In a paper titled “Waveguide-coupled nanopillar metal-cavity light-emitting diodes on silicon” just published in Nature Communications, researchers from the Eindhoven University of Technology demonstrated a nano-scale III–V LED layer stack bonded to a silicon substrate and coupled to an InP-membrane waveguide leading to a grating coupler.
Taking the shape of a sub-micron sized nano-pillar, the nano-LED was characterized to be 1000 times more efficient than its predecessors, with an output power in the order of a few nW at room temperature, compared to outputs in pW reported in literature. According to the paper, the device showed a relatively high on-chip external quantum efficiency (10−4 to 10−2 for room-temperature and 9.5 K, respectively).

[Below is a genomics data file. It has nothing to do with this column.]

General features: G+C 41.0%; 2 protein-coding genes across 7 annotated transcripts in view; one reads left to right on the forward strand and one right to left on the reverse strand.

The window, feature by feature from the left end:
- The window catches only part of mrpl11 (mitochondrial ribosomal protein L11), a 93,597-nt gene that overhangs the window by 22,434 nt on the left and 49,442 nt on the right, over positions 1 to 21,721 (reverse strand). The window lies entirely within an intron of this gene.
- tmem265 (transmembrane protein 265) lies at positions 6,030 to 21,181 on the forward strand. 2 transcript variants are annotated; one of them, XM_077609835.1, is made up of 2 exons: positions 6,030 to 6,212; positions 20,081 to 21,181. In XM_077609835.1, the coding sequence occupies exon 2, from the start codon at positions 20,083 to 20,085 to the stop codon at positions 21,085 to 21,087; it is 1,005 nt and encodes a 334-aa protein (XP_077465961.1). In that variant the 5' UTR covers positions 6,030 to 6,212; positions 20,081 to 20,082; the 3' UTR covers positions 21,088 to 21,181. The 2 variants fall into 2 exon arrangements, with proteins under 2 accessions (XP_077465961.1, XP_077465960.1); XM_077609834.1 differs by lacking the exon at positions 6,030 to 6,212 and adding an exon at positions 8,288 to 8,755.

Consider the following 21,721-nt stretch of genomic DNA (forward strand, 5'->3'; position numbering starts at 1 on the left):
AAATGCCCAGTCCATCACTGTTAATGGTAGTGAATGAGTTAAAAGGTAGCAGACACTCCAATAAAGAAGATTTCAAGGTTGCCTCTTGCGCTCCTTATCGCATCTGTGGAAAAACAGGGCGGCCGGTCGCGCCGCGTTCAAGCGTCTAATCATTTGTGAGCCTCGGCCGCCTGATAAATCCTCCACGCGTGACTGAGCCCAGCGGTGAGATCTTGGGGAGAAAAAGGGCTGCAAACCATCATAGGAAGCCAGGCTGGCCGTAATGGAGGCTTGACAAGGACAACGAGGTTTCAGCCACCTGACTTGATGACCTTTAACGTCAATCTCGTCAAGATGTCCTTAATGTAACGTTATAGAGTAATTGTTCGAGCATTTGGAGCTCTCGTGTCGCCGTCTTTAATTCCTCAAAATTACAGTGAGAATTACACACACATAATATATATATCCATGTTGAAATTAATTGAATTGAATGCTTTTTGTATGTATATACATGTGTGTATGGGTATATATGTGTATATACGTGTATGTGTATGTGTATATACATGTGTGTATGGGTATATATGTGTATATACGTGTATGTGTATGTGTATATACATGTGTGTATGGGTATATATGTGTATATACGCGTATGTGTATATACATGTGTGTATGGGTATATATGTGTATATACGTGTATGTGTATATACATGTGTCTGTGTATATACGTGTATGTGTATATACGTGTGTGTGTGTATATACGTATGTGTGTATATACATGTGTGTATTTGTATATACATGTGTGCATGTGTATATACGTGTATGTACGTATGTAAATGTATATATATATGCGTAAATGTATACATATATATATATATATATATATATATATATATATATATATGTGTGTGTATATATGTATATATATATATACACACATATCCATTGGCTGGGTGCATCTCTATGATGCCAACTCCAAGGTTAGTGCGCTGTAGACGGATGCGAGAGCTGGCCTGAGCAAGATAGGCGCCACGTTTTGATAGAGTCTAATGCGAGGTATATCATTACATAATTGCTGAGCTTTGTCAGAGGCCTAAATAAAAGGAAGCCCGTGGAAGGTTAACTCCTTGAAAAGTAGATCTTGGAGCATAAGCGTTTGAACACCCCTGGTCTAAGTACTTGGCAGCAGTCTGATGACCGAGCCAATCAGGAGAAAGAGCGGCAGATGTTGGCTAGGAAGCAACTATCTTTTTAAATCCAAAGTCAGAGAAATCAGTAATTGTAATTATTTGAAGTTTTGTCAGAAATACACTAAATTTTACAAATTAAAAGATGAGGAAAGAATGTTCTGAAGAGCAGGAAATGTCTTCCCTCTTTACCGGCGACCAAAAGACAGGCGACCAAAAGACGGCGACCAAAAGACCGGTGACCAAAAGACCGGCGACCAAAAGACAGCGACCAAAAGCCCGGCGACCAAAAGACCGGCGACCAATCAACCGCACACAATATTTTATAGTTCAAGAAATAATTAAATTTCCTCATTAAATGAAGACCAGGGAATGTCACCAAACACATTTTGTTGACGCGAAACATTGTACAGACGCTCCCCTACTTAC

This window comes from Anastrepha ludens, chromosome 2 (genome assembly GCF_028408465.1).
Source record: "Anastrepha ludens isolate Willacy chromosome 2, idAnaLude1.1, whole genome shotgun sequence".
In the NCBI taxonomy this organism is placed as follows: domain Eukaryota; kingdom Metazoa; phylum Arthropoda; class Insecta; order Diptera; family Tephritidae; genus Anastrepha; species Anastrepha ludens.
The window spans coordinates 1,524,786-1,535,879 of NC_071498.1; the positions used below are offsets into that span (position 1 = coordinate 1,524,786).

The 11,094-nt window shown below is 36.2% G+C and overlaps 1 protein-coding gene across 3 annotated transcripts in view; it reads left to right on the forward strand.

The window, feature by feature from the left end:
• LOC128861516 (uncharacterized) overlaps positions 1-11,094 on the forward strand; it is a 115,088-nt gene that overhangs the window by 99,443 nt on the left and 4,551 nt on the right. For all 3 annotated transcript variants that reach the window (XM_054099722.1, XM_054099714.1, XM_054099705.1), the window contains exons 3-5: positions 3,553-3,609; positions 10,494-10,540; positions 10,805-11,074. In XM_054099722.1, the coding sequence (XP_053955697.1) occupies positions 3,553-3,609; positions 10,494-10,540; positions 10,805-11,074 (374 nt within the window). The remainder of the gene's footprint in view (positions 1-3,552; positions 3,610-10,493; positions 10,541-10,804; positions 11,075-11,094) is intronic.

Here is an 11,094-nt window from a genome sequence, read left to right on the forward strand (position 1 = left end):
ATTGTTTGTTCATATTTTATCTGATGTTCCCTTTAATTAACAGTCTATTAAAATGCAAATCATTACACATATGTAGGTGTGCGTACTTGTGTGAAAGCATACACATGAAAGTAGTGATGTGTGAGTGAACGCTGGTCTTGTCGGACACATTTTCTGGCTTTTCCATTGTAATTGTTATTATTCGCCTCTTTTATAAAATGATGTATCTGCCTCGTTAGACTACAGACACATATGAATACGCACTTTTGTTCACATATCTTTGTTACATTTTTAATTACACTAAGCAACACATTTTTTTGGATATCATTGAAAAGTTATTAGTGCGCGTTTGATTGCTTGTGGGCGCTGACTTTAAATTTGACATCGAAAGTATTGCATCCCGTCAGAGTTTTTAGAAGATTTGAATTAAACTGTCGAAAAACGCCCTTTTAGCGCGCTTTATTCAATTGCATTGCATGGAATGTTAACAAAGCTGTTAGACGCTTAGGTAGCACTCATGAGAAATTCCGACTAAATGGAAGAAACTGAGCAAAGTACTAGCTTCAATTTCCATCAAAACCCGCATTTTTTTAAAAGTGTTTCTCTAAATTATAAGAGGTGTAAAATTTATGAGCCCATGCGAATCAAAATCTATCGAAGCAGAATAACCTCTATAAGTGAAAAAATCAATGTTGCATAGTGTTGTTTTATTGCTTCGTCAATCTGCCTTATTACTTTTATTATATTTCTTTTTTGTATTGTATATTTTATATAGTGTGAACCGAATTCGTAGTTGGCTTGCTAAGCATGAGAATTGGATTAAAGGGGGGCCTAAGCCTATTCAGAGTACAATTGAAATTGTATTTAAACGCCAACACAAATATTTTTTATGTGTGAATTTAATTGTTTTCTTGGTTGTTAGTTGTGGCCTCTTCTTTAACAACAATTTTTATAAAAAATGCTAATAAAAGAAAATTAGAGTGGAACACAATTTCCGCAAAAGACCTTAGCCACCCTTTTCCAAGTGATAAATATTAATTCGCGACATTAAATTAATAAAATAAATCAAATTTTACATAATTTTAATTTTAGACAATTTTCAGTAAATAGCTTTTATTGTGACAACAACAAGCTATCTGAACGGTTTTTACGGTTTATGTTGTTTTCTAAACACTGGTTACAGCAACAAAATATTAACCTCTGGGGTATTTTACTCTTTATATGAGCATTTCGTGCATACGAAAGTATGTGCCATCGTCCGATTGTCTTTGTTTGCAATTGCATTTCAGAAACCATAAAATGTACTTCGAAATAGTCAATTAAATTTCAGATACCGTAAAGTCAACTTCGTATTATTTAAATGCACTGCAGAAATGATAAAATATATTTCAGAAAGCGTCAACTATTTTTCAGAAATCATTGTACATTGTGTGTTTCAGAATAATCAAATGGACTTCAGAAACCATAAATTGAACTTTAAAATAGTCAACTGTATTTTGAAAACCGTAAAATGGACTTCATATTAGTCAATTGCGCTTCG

At low temperature, the researchers reported a power level above 50nW, corresponding to over 400 photons per bit at 1Gb/s, “far above the shot-noise limited sensitivity of an ideal receiver”, they wrote. Working at telecommunications wavelengths (1.55 μm), the device was successfully modulated using a pulse pattern generator at frequencies up to 5GHz.
“With the expected low loss of short-distance interconnects and continuous progress in integrated receivers, this power level may enable intrachip data communications with an ultracompact source”, they note.
The researchers have also developed a surface passivation method that could further boost the efficiency of the nano-LED 100-fold, while energy consumption could be further reduced by improving the ohmic contacts.
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